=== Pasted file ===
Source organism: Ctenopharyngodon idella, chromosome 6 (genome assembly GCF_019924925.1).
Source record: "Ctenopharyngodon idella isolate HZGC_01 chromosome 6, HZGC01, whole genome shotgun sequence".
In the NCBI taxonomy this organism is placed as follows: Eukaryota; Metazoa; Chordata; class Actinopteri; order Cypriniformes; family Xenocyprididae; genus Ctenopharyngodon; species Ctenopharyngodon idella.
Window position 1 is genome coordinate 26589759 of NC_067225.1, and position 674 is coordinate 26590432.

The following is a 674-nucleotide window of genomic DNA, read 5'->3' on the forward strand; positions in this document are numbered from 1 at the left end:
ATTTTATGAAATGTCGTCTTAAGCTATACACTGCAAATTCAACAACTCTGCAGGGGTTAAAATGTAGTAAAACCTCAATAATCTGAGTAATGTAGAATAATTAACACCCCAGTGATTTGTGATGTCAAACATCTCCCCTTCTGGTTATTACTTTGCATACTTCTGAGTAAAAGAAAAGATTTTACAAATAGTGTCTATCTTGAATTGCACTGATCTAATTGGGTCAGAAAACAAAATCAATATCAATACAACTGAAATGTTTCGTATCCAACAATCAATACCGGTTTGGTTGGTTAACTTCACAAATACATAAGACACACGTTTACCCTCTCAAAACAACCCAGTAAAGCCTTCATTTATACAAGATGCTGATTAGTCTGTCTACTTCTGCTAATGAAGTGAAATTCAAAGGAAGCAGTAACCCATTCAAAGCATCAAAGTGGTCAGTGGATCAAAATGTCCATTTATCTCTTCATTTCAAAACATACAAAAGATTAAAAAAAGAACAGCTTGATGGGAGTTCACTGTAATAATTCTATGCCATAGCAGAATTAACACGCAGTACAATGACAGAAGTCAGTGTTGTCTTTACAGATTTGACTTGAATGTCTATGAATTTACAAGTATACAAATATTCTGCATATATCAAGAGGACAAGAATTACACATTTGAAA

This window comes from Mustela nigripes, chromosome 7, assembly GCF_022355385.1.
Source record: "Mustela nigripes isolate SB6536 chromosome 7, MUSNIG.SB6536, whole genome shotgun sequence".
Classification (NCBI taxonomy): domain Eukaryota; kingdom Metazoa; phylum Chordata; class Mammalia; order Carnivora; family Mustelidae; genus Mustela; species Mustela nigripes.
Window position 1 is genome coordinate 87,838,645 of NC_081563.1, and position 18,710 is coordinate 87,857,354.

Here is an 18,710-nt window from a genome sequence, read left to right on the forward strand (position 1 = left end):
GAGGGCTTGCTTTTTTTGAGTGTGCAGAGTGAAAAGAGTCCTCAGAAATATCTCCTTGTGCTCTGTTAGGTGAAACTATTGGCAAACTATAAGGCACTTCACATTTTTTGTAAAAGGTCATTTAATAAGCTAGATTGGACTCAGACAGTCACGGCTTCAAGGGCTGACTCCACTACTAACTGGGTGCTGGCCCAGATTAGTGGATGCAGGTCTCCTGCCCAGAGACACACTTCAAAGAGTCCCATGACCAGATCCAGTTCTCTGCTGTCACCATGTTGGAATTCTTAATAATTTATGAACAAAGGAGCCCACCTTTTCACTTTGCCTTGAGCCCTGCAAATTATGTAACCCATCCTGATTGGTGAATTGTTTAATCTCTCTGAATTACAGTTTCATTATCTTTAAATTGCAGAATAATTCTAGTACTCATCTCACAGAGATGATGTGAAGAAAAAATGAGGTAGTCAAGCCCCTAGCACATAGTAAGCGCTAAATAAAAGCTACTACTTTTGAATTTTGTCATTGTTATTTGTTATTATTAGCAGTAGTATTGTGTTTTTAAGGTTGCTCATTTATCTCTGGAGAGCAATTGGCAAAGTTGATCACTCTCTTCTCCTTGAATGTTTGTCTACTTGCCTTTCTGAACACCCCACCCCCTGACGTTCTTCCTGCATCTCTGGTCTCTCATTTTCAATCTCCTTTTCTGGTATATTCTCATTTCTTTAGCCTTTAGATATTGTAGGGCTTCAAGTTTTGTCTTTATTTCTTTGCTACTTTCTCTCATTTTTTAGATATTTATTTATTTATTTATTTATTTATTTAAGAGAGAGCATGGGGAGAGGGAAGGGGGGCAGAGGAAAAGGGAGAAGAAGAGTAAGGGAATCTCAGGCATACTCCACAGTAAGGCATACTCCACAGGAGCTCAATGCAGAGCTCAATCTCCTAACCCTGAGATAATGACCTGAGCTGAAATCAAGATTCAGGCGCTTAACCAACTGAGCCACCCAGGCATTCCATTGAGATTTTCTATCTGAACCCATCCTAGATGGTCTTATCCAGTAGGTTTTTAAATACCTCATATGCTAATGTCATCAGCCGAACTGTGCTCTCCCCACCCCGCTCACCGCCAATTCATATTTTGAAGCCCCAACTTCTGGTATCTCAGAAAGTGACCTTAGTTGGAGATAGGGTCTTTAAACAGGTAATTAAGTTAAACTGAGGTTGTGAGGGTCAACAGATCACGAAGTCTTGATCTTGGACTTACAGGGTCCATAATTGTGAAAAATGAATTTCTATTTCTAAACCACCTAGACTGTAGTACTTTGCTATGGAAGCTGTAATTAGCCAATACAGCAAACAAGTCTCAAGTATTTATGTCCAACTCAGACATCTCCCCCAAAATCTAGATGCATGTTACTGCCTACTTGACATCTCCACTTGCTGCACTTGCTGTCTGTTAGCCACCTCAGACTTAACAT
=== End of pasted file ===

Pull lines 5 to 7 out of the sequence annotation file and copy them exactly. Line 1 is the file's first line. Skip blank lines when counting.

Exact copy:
The following is a 674-nucleotide window of genomic DNA, read 5'->3' on the forward strand; positions in this document are numbered from 1 at the left end:
ATTTTATGAAATGTCGTCTTAAGCTATACACTGCAAATTCAACAACTCTGCAGGGGTTAAAATGTAGTAAAACCTCAATAATCTGAGTAATGTAGAATAATTAACACCCCAGTGATTTGTGATGTCAAACATCTCCCCTTCTGGTTATTACTTTGCATACTTCTGAGTAAAAGAAAAGATTTTACAAATAGTGTCTATCTTGAATTGCACTGATCTAATTGGGTCAGAAAACAAAATCAATATCAATACAACTGAAATGTTTCGTATCCAACAATCAATACCGGTTTGGTTGGTTAACTTCACAAATACATAAGACACACGTTTACCCTCTCAAAACAACCCAGTAAAGCCTTCATTTATACAAGATGCTGATTAGTCTGTCTACTTCTGCTAATGAAGTGAAATTCAAAGGAAGCAGTAACCCATTCAAAGCATCAAAGTGGTCAGTGGATCAAAATGTCCATTTATCTCTTCATTTCAAAACATACAAAAGATTAAAAAAAGAACAGCTTGATGGGAGTTCACTGTAATAATTCTATGCCATAGCAGAATTAACACGCAGTACAATGACAGAAGTCAGTGTTGTCTTTACAGATTTGACTTGAATGTCTATGAATTTACAAGTATACAAATATTCTGCATATATCAAGAGGACAAGAATTACACATTTGAAA

This window comes from Mustela nigripes, chromosome 7, assembly GCF_022355385.1.